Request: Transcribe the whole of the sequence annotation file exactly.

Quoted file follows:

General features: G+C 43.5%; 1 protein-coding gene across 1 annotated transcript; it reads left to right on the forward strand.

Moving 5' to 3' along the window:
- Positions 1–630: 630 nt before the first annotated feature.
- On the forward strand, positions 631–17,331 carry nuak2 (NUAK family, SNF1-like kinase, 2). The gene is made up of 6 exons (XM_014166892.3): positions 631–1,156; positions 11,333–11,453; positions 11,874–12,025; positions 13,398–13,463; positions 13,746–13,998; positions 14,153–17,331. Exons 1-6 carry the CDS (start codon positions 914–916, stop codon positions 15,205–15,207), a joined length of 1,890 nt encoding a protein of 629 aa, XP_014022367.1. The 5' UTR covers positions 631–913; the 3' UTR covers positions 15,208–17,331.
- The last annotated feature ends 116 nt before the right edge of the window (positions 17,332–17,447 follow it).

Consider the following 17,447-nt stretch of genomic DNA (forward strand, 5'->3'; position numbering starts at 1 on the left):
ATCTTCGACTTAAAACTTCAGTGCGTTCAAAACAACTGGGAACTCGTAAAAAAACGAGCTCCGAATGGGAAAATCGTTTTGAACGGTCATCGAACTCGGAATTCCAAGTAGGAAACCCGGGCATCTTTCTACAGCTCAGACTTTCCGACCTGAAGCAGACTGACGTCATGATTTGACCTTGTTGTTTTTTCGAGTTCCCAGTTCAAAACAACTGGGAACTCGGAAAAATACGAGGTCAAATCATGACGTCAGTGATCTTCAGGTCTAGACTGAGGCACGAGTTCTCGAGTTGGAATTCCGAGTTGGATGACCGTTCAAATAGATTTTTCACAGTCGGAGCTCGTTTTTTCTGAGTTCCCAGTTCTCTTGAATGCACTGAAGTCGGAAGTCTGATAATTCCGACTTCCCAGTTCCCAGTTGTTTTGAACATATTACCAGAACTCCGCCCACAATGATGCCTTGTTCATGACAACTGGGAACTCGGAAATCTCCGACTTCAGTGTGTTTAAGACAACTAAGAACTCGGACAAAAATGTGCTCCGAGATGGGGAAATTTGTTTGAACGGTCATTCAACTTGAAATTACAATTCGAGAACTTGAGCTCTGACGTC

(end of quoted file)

General features: G+C 43.5%; 1 protein-coding gene across 1 annotated transcript; it reads left to right on the forward strand.

Moving 5' to 3' along the window:
- Positions 1–630: 630 nt before the first annotated feature.
- On the forward strand, positions 631–17,331 carry nuak2 (NUAK family, SNF1-like kinase, 2). The gene is made up of 6 exons (XM_014166892.3): positions 631–1,156; positions 11,333–11,453; positions 11,874–12,025; positions 13,398–13,463; positions 13,746–13,998; positions 14,153–17,331. Exons 1-6 carry the CDS (start codon positions 914–916, stop codon positions 15,205–15,207), a joined length of 1,890 nt encoding a protein of 629 aa, XP_014022367.1. The 5' UTR covers positions 631–913; the 3' UTR covers positions 15,208–17,331.
- The last annotated feature ends 116 nt before the right edge of the window (positions 17,332–17,447 follow it).

Consider the following 17,447-nt stretch of genomic DNA (forward strand, 5'->3'; position numbering starts at 1 on the left):
ATCTTCGACTTAAAACTTCAGTGCGTTCAAAACAACTGGGAACTCGTAAAAAAACGAGCTCCGAATGGGAAAATCGTTTTGAACGGTCATCGAACTCGGAATTCCAAGTAGGAAACCCGGGCATCTTTCTACAGCTCAGACTTTCCGACCTGAAGCAGACTGACGTCATGATTTGACCTTGTTGTTTTTTCGAGTTCCCAGTTCAAAACAACTGGGAACTCGGAAAAATACGAGGTCAAATCATGACGTCAGTGATCTTCAGGTCTAGACTGAGGCACGAGTTCTCGAGTTGGAATTCCGAGTTGGATGACCGTTCAAATAGATTTTTCACAGTCGGAGCTCGTTTTTTCTGAGTTCCCAGTTCTCTTGAATGCACTGAAGTCGGAAGTCTGATAATTCCGACTTCCCAGTTCCCAGTTGTTTTGAACATATTACCAGAACTCCGCCCACAATGATGCCTTGTTCATGACAACTGGGAACTCGGAAATCTCCGACTTCAGTGTGTTTAAGACAACTAAGAACTCGGACAAAAATGTGCTCCGAGATGGGGAAATTTGTTTGAACGGTCATTCAACTTGAAATTACAATTCGAGAACTTGAGCTCTGACGTC